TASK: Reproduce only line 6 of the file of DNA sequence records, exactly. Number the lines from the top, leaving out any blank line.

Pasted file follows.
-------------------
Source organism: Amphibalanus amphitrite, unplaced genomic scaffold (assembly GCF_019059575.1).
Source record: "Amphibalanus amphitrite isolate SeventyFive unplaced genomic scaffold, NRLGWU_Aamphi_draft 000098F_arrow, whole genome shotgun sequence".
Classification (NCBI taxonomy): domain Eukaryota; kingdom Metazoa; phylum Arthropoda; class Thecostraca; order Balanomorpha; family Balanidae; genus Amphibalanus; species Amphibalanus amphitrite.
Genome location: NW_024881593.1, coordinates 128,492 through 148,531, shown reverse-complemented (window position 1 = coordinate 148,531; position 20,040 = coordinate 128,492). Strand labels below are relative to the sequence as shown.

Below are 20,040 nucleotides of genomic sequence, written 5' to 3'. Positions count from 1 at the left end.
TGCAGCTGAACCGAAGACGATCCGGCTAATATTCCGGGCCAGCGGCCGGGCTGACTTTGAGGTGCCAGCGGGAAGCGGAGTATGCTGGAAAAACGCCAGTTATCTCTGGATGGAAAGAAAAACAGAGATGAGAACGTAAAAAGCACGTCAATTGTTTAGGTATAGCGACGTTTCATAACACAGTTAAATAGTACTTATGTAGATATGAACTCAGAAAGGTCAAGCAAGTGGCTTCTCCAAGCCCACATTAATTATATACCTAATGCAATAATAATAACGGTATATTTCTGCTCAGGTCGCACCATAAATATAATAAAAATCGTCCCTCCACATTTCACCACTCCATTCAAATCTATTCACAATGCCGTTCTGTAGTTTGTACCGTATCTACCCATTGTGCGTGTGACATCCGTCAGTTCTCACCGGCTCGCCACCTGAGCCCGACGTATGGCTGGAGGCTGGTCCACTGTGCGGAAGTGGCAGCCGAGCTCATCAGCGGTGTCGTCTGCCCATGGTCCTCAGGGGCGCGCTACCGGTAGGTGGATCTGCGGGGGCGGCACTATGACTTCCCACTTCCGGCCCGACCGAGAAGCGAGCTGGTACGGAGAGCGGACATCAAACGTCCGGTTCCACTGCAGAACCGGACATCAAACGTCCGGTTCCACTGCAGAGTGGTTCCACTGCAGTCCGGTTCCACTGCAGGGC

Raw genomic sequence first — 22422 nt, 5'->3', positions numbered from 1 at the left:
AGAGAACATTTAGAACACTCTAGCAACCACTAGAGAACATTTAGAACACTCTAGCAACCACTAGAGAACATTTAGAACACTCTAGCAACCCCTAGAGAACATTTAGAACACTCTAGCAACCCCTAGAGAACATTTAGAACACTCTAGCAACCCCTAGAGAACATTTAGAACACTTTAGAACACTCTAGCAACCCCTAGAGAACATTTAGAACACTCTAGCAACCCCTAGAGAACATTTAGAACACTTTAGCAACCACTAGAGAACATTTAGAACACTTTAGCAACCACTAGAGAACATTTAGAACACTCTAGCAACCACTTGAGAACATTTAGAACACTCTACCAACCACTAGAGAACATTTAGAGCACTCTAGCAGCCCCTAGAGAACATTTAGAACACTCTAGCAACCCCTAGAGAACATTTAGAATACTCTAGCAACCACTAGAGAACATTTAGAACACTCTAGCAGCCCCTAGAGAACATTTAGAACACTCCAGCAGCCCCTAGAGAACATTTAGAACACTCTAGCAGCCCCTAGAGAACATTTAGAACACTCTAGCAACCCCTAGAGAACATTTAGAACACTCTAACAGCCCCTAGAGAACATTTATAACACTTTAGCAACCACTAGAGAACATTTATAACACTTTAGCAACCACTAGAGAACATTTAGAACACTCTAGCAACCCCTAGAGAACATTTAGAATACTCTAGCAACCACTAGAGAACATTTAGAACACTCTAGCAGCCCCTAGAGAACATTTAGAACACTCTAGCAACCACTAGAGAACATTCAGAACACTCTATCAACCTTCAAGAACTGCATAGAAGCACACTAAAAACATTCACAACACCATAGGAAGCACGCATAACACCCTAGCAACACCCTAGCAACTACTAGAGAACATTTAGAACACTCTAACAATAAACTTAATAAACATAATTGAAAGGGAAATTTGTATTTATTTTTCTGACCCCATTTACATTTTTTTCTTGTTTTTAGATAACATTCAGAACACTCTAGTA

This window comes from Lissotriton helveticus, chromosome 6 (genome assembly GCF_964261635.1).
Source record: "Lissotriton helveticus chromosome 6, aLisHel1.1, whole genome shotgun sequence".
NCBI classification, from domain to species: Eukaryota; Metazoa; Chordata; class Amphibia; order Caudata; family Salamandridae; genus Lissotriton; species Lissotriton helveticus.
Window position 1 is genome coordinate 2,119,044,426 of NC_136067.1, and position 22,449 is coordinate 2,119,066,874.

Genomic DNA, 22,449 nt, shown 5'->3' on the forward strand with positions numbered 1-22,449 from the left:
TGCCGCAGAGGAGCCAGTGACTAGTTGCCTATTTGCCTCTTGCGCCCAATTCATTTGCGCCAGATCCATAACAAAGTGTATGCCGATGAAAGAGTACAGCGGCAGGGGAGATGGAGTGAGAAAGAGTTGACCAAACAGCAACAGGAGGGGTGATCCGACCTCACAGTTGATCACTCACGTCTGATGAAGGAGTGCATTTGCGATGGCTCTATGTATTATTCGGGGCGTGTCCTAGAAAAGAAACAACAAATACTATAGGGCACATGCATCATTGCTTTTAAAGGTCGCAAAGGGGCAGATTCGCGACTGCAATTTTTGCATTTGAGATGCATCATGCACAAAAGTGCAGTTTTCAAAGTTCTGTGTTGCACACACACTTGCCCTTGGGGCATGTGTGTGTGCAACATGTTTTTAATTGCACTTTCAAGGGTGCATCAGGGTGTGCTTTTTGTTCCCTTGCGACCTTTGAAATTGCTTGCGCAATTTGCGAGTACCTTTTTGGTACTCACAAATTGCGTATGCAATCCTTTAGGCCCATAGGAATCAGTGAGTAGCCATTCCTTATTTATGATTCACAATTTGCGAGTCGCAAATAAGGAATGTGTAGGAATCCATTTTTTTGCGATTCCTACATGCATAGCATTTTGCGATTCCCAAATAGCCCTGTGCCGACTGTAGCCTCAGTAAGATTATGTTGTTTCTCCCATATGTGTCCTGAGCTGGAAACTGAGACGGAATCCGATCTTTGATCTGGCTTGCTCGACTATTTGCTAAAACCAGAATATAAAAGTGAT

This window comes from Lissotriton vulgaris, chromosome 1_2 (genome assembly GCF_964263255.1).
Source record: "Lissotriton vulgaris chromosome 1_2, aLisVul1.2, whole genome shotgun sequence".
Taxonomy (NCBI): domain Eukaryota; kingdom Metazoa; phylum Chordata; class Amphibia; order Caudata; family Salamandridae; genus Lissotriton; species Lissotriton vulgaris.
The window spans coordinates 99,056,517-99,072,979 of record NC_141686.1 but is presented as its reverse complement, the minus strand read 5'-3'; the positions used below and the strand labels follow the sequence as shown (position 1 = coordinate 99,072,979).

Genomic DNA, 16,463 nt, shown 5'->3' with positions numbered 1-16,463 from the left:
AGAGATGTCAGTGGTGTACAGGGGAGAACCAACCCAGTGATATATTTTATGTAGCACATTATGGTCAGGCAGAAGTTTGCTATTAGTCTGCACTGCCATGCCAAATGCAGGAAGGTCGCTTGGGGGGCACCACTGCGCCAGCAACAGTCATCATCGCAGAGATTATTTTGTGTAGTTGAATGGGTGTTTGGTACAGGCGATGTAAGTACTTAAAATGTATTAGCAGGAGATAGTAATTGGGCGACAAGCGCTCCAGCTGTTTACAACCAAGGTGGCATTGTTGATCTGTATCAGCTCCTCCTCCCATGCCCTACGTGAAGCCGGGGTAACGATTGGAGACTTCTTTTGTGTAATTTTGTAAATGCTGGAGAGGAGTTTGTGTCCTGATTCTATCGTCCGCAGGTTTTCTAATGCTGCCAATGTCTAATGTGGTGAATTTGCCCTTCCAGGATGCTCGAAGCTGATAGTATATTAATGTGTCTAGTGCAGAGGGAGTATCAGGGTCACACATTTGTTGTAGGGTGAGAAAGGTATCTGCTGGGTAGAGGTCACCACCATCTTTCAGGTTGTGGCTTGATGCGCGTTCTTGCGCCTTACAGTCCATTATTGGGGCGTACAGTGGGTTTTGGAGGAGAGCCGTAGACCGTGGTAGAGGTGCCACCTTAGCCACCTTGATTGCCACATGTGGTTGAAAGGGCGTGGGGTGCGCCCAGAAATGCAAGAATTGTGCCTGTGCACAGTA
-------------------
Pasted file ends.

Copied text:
TGCAGCTGAACCGAAGACGATCCGGCTAATATTCCGGGCCAGCGGCCGGGCTGACTTTGAGGTGCCAGCGGGAAGCGGAGTATGCTGGAAAAACGCCAGTTATCTCTGGATGGAAAGAAAAACAGAGATGAGAACGTAAAAAGCACGTCAATTGTTTAGGTATAGCGACGTTTCATAACACAGTTAAATAGTACTTATGTAGATATGAACTCAGAAAGGTCAAGCAAGTGGCTTCTCCAAGCCCACATTAATTATATACCTAATGCAATAATAATAACGGTATATTTCTGCTCAGGTCGCACCATAAATATAATAAAAATCGTCCCTCCACATTTCACCACTCCATTCAAATCTATTCACAATGCCGTTCTGTAGTTTGTACCGTATCTACCCATTGTGCGTGTGACATCCGTCAGTTCTCACCGGCTCGCCACCTGAGCCCGACGTATGGCTGGAGGCTGGTCCACTGTGCGGAAGTGGCAGCCGAGCTCATCAGCGGTGTCGTCTGCCCATGGTCCTCAGGGGCGCGCTACCGGTAGGTGGATCTGCGGGGGCGGCACTATGACTTCCCACTTCCGGCCCGACCGAGAAGCGAGCTGGTACGGAGAGCGGACATCAAACGTCCGGTTCCACTGCAGAACCGGACATCAAACGTCCGGTTCCACTGCAGAGTGGTTCCACTGCAGTCCGGTTCCACTGCAGGGC